John Maclean Jr.
John Maclean Jr., the son of America’s first professor of chemistry, was born in Princeton and served the College all his life. Princeton’s only bachelor president, he gave the time and energy a father ordinarily expends on his children to the students of the College, for whom he stood, quite literally, in loco parentis. He outlawed Greek fraternities that, in his opinion, had begun to have an injurious effect on campus life.
Maclean added more distinguished scholars to the faculty, including Swiss geologist Arnold Guyot. As a general policy, he sought a balanced curriculum, believing there was a fundamental body of cultural studies that every educated person should be required to pursue before preparing for a profession.
Just before the Civil War began, after Nassau Hall had been gutted by fire a second time, Maclean rallied alumni and friends to contribute funds toward rebuilding it. He augmented these funds by operating the College on an austerity budget during the war years, and helped liquidate the debt that remained by giving up part of his own salary.
When the Civil War began, Maclean was anguished by the sight of students leaving the campus to join the armies of the North and the South. The toll of 70 Princetonians lost in battle weighed heavily on Maclean, who knew and loved each one. In this bitter time, Princeton offered the degree of Doctor of Law to Abraham Lincoln. In accepting the degree, Lincoln wrote Maclean: “The assurance conveyed by this high compliment that the course of the government which I represent has received the approval of a body of gentlemen of such character and intelligence in this time of public trial is most grateful to me.”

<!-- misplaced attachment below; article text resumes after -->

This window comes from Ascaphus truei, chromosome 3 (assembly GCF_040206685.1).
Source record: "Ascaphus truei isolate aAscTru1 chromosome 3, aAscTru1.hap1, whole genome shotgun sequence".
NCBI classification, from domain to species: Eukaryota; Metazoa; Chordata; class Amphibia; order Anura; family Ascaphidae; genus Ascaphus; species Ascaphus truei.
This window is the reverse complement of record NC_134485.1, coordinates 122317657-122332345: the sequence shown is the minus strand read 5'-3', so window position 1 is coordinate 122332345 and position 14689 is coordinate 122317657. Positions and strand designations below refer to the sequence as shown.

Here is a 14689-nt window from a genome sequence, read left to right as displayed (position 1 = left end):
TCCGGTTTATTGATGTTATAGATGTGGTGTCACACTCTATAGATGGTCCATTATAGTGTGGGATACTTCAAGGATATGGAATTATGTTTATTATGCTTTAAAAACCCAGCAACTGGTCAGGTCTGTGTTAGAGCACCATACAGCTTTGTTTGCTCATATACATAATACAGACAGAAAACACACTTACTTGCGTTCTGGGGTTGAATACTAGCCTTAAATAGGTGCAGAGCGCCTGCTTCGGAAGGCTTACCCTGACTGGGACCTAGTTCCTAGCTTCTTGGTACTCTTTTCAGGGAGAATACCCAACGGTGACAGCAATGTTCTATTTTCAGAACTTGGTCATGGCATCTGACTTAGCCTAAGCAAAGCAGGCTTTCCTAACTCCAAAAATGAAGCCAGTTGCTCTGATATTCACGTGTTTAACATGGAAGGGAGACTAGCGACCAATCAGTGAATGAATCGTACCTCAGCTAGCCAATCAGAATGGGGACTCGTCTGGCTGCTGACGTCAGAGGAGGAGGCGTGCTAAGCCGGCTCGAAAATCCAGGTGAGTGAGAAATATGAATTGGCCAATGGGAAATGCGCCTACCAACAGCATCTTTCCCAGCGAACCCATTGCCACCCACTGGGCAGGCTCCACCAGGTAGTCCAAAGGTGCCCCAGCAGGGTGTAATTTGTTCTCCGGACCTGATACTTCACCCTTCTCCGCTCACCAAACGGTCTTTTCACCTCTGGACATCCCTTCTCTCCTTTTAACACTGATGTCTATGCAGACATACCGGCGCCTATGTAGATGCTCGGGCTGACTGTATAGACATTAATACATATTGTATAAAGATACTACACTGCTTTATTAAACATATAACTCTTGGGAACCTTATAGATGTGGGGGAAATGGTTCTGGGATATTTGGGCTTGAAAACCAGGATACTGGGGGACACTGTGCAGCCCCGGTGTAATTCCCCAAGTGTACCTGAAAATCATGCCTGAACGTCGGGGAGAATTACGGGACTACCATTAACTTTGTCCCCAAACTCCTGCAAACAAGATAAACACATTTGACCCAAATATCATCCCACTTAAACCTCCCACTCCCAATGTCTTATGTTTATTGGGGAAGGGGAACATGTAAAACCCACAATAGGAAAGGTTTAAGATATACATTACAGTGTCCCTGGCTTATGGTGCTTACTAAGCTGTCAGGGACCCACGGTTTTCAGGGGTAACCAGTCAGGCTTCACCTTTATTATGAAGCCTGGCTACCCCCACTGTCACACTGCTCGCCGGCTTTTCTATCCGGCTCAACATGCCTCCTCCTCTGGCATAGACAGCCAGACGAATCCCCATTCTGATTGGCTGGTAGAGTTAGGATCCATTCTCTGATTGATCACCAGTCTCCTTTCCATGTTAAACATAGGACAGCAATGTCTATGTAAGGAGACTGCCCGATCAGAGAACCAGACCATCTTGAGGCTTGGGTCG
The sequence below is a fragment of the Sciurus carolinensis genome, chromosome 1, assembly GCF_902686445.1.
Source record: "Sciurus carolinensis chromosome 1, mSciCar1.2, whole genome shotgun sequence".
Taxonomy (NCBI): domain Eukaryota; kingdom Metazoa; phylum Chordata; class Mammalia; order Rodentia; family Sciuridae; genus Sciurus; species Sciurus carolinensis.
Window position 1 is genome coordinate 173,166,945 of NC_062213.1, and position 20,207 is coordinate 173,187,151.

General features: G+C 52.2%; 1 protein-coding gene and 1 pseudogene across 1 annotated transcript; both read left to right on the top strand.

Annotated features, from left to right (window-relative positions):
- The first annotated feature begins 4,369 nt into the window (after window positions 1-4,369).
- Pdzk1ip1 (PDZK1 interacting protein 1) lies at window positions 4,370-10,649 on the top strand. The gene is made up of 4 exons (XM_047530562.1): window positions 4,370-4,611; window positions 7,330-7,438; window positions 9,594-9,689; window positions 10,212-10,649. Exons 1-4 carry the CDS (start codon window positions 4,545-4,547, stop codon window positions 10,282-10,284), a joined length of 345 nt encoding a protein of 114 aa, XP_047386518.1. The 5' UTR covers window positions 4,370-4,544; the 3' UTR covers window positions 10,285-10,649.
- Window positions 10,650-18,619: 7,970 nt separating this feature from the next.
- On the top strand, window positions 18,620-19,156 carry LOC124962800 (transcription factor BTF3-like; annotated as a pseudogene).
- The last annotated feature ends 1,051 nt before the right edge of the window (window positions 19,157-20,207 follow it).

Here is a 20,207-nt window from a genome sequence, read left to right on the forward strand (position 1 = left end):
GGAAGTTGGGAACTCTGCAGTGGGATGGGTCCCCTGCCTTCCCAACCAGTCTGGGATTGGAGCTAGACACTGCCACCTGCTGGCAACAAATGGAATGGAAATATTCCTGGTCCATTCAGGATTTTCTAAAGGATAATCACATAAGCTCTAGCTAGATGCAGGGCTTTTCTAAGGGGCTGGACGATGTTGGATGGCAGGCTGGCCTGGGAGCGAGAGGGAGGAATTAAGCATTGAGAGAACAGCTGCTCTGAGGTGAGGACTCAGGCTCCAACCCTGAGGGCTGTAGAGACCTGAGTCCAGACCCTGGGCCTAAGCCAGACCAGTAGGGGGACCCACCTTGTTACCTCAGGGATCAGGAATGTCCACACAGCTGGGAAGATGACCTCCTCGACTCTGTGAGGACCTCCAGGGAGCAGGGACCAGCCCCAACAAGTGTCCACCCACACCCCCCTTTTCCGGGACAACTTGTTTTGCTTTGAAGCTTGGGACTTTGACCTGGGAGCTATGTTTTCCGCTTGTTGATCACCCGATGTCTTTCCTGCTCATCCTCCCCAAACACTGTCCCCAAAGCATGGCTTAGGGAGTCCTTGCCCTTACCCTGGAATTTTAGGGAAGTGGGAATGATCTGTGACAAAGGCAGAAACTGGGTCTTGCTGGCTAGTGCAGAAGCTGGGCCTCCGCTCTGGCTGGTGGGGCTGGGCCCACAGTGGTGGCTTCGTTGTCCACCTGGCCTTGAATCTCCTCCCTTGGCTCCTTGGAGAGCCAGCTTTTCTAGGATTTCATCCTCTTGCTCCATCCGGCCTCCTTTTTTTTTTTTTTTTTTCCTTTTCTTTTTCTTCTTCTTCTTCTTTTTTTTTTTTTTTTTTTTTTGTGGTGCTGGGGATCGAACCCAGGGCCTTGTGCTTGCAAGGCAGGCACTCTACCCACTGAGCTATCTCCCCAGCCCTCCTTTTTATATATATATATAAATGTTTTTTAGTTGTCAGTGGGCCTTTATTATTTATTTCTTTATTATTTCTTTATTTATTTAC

Although his main concern was the College, Maclean is credited with a major role in founding New Jersey’s public school system. The state legislature adopted his plan for a state normal school, local boards of education, and a nonsectarian common school system supported by public taxation. He also took an active interest in the state’s penal system. As a member of the New Jersey Prison Association, he sometimes walked 10 miles to Trenton on Sundays to conduct services in the State Prison.
When he retired, Maclean wrote a two-volume history of the College. (Typically, he assigned the royalties to a fund “for the aid of indigent and worthy students engaged in seeking a liberal education.”) Since that history does not cover the years of his own administration, it does not mention the fact that he saw the beginning of baseball at Princeton; heard the first singing of the alma mater, “Old Nassau”; and voted to adopt orange as the official color of the College — soon to be joined with black. He never could have imagined that these colors would be carried to the moon a century later by Charles F. (“Pete”) Conrad ’53, commander of Apollo XII.